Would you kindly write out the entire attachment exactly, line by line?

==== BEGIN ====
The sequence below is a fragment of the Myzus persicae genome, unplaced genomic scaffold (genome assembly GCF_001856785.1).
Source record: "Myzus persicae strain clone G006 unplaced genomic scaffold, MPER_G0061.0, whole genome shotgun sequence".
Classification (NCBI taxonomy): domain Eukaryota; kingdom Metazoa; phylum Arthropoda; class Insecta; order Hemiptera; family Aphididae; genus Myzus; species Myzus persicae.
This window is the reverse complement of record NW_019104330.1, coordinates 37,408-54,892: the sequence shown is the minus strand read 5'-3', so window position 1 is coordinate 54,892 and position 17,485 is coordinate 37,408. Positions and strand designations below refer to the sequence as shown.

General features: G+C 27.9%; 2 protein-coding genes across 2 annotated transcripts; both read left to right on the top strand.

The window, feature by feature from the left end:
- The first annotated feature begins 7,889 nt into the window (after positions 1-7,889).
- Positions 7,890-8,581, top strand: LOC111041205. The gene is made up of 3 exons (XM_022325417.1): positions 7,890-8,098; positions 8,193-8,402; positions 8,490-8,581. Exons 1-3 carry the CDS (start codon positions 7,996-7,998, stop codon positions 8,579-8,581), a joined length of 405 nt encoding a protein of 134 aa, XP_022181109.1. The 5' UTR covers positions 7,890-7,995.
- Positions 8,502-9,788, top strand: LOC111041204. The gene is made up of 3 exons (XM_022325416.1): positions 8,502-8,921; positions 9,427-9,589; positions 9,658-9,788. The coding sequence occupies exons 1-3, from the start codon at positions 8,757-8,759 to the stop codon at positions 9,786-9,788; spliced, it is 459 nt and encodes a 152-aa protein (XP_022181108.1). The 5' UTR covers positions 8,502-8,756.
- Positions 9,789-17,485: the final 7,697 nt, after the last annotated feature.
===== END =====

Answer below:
The sequence below is a fragment of the Myzus persicae genome, unplaced genomic scaffold (genome assembly GCF_001856785.1).
Source record: "Myzus persicae strain clone G006 unplaced genomic scaffold, MPER_G0061.0, whole genome shotgun sequence".
Classification (NCBI taxonomy): domain Eukaryota; kingdom Metazoa; phylum Arthropoda; class Insecta; order Hemiptera; family Aphididae; genus Myzus; species Myzus persicae.
This window is the reverse complement of record NW_019104330.1, coordinates 37,408-54,892: the sequence shown is the minus strand read 5'-3', so window position 1 is coordinate 54,892 and position 17,485 is coordinate 37,408. Positions and strand designations below refer to the sequence as shown.

General features: G+C 27.9%; 2 protein-coding genes across 2 annotated transcripts; both read left to right on the top strand.

The window, feature by feature from the left end:
- The first annotated feature begins 7,889 nt into the window (after positions 1-7,889).
- Positions 7,890-8,581, top strand: LOC111041205. The gene is made up of 3 exons (XM_022325417.1): positions 7,890-8,098; positions 8,193-8,402; positions 8,490-8,581. Exons 1-3 carry the CDS (start codon positions 7,996-7,998, stop codon positions 8,579-8,581), a joined length of 405 nt encoding a protein of 134 aa, XP_022181109.1. The 5' UTR covers positions 7,890-7,995.
- Positions 8,502-9,788, top strand: LOC111041204. The gene is made up of 3 exons (XM_022325416.1): positions 8,502-8,921; positions 9,427-9,589; positions 9,658-9,788. The coding sequence occupies exons 1-3, from the start codon at positions 8,757-8,759 to the stop codon at positions 9,786-9,788; spliced, it is 459 nt and encodes a 152-aa protein (XP_022181108.1). The 5' UTR covers positions 8,502-8,756.
- Positions 9,789-17,485: the final 7,697 nt, after the last annotated feature.